What’s the best way to fund Cancon?

A recent government report gauged Canadians' opinions on charging foreign companies to fund homegrown film and TV.
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Canadians want to see more funding for Cancon – they just don’t want to pay for it themselves. That was the message from a report commissioned by the federal government, designed to gauge Canadians’ opinions on a slate of federal issues.

The Views on Current Issues report, prepared for the Privy Council Office last November, was based on in-person focus groups with 162 Canadians over the age of 20, in nine cities across Canada. The report, which was recently made public, touched on everything from asbestos to bank notes to cap and trade policies to Cancon.

According to the report, Canadians feel a lack of proper financial support is impeding the success of the Canadian culture sector. They also feel that because it is now easier to access content from around the world via the internet, Canadian content faces “an increasingly large competition.”

Given these challenges, it found that Canadians believe continued government support for Cancon is needed.

When asked how to best fund Cancon in an environment where fewer Canadians are subscribing to cable television, participants were given four options: 1) make Canadian telecom companies pay a portion of the money from smartphone and internet sales to fund Cancon; 2) require foreign companies like Netflix and iTunes to devote a portion of their revenues to fund Cancon; 3) Give consumers the option of making a voluntary $2 contribution on their monthly telecom or Netflix bill; or 4) make telecom companies add an app to smartphones sold in Canada that provides access to Canadian film, TV and music, even it means paying $3 more for that phone.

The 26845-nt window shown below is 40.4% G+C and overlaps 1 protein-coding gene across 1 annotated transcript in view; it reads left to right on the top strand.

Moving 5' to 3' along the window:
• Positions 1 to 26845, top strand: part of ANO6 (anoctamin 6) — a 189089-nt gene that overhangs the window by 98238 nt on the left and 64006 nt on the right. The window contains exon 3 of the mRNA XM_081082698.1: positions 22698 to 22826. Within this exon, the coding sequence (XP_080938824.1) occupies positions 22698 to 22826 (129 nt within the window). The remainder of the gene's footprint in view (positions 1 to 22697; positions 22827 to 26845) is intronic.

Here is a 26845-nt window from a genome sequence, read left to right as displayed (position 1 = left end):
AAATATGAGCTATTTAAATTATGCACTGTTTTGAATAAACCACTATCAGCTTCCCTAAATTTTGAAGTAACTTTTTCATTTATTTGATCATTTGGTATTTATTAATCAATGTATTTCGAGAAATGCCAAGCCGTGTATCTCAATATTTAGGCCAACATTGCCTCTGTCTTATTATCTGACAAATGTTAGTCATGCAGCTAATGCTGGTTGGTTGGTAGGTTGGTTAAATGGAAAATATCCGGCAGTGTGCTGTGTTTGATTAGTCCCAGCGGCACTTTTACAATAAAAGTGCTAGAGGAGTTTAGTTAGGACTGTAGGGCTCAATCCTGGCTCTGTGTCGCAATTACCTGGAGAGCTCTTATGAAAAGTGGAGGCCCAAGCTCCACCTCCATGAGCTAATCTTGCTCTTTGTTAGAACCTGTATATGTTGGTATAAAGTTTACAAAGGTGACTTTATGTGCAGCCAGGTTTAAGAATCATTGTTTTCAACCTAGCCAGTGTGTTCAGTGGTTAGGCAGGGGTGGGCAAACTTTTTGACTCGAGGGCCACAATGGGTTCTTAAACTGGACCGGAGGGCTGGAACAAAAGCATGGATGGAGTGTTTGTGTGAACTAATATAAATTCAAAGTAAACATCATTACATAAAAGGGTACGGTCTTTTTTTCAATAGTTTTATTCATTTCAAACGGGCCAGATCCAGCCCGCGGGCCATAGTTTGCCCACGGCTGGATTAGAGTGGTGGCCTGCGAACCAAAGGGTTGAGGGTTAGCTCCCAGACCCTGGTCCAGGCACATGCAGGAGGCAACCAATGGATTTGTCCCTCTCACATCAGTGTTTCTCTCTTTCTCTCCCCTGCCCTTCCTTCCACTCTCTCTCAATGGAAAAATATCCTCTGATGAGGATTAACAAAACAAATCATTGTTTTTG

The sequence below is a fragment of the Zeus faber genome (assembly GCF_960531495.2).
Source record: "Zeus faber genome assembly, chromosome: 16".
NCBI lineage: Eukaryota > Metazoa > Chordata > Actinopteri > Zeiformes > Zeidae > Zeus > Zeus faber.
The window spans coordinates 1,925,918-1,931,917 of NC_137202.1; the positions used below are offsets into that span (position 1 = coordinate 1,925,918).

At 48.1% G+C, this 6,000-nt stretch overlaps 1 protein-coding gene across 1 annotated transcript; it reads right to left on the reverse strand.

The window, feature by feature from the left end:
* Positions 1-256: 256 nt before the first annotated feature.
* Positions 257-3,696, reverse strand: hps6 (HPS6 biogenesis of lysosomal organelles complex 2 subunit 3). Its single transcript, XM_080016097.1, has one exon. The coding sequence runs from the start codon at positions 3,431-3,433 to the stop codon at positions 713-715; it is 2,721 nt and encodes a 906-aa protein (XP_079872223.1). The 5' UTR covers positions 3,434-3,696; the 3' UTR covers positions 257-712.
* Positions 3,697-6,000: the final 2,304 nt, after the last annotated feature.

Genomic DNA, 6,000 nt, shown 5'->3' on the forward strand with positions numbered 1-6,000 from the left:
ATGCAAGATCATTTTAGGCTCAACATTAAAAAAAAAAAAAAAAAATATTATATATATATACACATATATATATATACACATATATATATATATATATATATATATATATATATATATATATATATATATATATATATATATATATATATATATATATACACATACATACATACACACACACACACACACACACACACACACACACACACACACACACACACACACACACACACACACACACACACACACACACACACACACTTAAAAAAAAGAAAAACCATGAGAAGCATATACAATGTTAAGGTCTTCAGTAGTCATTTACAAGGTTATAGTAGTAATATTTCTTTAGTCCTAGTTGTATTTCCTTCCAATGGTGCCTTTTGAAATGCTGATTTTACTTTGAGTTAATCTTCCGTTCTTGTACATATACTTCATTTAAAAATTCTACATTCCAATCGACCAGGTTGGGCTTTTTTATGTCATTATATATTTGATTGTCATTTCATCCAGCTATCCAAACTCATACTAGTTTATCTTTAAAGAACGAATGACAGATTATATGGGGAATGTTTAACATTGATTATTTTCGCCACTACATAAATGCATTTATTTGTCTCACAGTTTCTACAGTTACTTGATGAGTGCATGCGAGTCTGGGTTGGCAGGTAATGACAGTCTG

Of all the options, participants most supported making telecom and foreign companies contribute to Cancon and there was a “strong desire” for those companies to take on the costs rather than having those costs be assumed by subscribers. Participants also worried, however, that if foreign companies like Netflix were required to fund Cancon they might just decide to stop operating in the country.

The report also asked Canadians for their thoughts on the quality of Canadian content. On a 10-point scale, where 10 was strong and zero was weak, Canadian TV, movies, theatre and music typically received scores of between four to seven. Music was deemed the strongest, followed by TV and theatre, while Canadian film was voted the weakest.

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